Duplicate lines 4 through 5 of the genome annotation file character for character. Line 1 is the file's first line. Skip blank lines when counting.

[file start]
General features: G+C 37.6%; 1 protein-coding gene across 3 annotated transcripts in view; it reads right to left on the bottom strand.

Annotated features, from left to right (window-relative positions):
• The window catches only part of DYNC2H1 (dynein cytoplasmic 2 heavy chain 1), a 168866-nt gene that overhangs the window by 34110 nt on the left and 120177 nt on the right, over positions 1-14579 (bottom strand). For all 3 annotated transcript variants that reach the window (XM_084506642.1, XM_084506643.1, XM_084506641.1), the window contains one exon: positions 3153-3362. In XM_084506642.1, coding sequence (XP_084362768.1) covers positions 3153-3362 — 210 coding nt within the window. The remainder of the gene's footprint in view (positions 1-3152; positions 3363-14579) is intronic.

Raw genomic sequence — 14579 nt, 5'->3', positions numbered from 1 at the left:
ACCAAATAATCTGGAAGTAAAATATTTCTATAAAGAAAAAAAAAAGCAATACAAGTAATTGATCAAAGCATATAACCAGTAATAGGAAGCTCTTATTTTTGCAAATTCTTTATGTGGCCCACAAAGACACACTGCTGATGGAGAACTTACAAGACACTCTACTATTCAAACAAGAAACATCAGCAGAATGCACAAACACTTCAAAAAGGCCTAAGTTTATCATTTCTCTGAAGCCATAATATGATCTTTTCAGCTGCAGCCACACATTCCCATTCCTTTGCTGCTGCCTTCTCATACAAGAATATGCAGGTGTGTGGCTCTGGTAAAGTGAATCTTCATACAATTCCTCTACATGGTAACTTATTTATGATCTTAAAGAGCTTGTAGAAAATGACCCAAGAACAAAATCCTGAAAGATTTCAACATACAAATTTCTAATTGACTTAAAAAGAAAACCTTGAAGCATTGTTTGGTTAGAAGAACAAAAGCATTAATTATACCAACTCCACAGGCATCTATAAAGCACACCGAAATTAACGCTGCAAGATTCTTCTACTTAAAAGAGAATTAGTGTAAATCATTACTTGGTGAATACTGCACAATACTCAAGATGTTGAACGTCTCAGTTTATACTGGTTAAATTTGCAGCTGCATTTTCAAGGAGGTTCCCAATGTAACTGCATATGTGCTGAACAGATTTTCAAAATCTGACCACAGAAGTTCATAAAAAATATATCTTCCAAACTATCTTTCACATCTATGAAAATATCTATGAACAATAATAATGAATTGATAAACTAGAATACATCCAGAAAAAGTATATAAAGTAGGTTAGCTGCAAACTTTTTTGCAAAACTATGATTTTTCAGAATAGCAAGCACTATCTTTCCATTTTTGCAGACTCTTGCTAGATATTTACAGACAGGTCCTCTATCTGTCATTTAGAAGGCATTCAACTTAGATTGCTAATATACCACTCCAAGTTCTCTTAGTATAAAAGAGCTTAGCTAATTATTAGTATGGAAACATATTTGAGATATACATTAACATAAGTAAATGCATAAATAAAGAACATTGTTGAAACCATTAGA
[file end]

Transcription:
Raw genomic sequence — 14579 nt, 5'->3', positions numbered from 1 at the left:
ACCAAATAATCTGGAAGTAAAATATTTCTATAAAGAAAAAAAAAAGCAATACAAGTAATTGATCAAAGCATATAACCAGTAATAGGAAGCTCTTATTTTTGCAAATTCTTTATGTGGCCCACAAAGACACACTGCTGATGGAGAACTTACAAGACACTCTACTATTCAAACAAGAAACATCAGCAGAATGCACAAACACTTCAAAAAGGCCTAAGTTTATCATTTCTCTGAAGCCATAATATGATCTTTTCAGCTGCAGCCACACATTCCCATTCCTTTGCTGCTGCCTTCTCATACAAGAATATGCAGGTGTGTGGCTCTGGTAAAGTGAATCTTCATACAATTCCTCTACATGGTAACTTATTTATGATCTTAAAGAGCTTGTAGAAAATGACCCAAGAACAAAATCCTGAAAGATTTCAACATACAAATTTCTAATTGACTTAAAAAGAAAACCTTGAAGCATTGTTTGGTTAGAAGAACAAAAGCATTAATTATACCAACTCCACAGGCATCTATAAAGCACACCGAAATTAACGCTGCAAGATTCTTCTACTTAAAAGAGAATTAGTGTAAATCATTACTTGGTGAATACTGCACAATACTCAAGATGTTGAACGTCTCAGTTTATACTGGTTAAATTTGCAGCTGCATTTTCAAGGAGGTTCCCAATGTAACTGCATATGTGCTGAACAGATTTTCAAAATCTGACCACAGAAGTTCATAAAAAATATATCTTCCAAACTATCTTTCACATCTATGAAAATATCTATGAACAATAATAATGAATTGATAAACTAGAATACATCCAGAAAAAGTATATAAAGTAGGTTAGCTGCAAACTTTTTTGCAAAACTATGATTTTTCAGAATAGCAAGCACTATCTTTCCATTTTTGCAGACTCTTGCTAGATATTTACAGACAGGTCCTCTATCTGTCATTTAGAAGGCATTCAACTTAGATTGCTAATATACCACTCCAAGTTCTCTTAGTATAAAAGAGCTTAGCTAATTATTAGTATGGAAACATATTTGAGATATACATTAACATAAGTAAATGCATAAATAAAGAACATTGTTGAAACCATTAGA